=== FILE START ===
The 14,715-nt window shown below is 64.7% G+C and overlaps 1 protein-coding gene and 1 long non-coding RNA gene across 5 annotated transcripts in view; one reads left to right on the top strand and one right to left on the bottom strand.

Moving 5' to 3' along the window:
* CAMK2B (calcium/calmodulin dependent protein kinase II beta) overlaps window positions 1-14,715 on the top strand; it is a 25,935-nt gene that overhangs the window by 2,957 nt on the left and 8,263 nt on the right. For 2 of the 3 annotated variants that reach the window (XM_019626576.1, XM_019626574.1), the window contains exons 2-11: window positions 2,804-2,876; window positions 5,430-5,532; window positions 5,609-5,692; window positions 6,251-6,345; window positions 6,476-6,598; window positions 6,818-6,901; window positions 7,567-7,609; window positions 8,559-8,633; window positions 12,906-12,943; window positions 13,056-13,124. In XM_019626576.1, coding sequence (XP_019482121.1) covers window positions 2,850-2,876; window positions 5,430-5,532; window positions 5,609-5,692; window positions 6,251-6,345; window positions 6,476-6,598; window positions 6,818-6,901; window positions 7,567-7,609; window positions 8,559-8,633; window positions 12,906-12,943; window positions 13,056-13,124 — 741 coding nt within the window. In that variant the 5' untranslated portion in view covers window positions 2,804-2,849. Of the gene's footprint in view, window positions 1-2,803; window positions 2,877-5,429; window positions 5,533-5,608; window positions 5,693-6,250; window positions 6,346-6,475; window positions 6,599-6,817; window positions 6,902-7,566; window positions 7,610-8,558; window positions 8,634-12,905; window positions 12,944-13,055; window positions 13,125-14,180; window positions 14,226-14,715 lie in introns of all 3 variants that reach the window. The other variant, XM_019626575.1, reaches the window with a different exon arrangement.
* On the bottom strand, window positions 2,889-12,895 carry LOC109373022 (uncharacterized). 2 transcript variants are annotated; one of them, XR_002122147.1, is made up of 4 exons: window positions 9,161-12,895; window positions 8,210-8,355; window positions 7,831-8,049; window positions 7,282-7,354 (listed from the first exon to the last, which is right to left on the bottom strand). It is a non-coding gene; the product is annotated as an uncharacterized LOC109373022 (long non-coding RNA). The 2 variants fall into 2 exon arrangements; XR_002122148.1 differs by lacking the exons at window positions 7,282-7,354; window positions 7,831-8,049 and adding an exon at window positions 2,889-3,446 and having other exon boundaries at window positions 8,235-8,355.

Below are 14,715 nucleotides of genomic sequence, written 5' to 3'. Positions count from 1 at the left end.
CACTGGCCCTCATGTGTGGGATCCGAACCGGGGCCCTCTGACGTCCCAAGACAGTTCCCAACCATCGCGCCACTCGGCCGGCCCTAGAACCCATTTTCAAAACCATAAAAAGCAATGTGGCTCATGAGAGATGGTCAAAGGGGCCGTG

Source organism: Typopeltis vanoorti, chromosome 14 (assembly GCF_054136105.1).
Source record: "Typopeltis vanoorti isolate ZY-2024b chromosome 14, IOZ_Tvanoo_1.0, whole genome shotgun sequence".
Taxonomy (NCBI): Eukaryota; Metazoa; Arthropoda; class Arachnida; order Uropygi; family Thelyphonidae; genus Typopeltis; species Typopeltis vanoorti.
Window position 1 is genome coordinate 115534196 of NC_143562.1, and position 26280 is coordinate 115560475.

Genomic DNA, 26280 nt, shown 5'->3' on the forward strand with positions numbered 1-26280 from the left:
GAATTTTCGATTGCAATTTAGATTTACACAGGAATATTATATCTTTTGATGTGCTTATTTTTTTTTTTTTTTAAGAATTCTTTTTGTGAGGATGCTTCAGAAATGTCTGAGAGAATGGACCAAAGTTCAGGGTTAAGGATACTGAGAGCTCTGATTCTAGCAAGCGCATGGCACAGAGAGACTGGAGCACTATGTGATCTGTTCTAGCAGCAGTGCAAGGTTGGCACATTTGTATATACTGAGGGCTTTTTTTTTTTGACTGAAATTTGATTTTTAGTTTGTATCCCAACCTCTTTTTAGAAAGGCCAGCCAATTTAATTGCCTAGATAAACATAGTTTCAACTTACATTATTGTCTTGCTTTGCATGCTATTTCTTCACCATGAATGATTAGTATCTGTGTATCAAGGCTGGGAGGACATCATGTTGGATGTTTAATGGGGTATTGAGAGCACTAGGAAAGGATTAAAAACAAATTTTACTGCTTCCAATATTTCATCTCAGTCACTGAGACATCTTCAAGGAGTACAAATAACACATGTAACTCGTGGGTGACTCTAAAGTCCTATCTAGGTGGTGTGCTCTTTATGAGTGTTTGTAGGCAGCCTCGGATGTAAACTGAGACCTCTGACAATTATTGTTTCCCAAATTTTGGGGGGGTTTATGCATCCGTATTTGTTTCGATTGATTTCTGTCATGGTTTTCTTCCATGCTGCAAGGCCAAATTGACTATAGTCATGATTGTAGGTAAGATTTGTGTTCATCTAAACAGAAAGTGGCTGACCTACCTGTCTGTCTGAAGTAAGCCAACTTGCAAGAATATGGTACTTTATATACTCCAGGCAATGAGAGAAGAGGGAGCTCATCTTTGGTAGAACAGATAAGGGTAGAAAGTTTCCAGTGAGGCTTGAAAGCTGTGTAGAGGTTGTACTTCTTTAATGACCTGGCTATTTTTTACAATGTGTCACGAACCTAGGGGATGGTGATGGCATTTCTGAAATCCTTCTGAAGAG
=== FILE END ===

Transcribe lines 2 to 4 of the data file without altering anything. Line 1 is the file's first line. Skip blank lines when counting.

Moving 5' to 3' along the window:
* CAMK2B (calcium/calmodulin dependent protein kinase II beta) overlaps window positions 1-14,715 on the top strand; it is a 25,935-nt gene that overhangs the window by 2,957 nt on the left and 8,263 nt on the right. For 2 of the 3 annotated variants that reach the window (XM_019626576.1, XM_019626574.1), the window contains exons 2-11: window positions 2,804-2,876; window positions 5,430-5,532; window positions 5,609-5,692; window positions 6,251-6,345; window positions 6,476-6,598; window positions 6,818-6,901; window positions 7,567-7,609; window positions 8,559-8,633; window positions 12,906-12,943; window positions 13,056-13,124. In XM_019626576.1, coding sequence (XP_019482121.1) covers window positions 2,850-2,876; window positions 5,430-5,532; window positions 5,609-5,692; window positions 6,251-6,345; window positions 6,476-6,598; window positions 6,818-6,901; window positions 7,567-7,609; window positions 8,559-8,633; window positions 12,906-12,943; window positions 13,056-13,124 — 741 coding nt within the window. In that variant the 5' untranslated portion in view covers window positions 2,804-2,849. Of the gene's footprint in view, window positions 1-2,803; window positions 2,877-5,429; window positions 5,533-5,608; window positions 5,693-6,250; window positions 6,346-6,475; window positions 6,599-6,817; window positions 6,902-7,566; window positions 7,610-8,558; window positions 8,634-12,905; window positions 12,944-13,055; window positions 13,125-14,180; window positions 14,226-14,715 lie in introns of all 3 variants that reach the window. The other variant, XM_019626575.1, reaches the window with a different exon arrangement.
* On the bottom strand, window positions 2,889-12,895 carry LOC109373022 (uncharacterized). 2 transcript variants are annotated; one of them, XR_002122147.1, is made up of 4 exons: window positions 9,161-12,895; window positions 8,210-8,355; window positions 7,831-8,049; window positions 7,282-7,354 (listed from the first exon to the last, which is right to left on the bottom strand). It is a non-coding gene; the product is annotated as an uncharacterized LOC109373022 (long non-coding RNA). The 2 variants fall into 2 exon arrangements; XR_002122148.1 differs by lacking the exons at window positions 7,282-7,354; window positions 7,831-8,049 and adding an exon at window positions 2,889-3,446 and having other exon boundaries at window positions 8,235-8,355.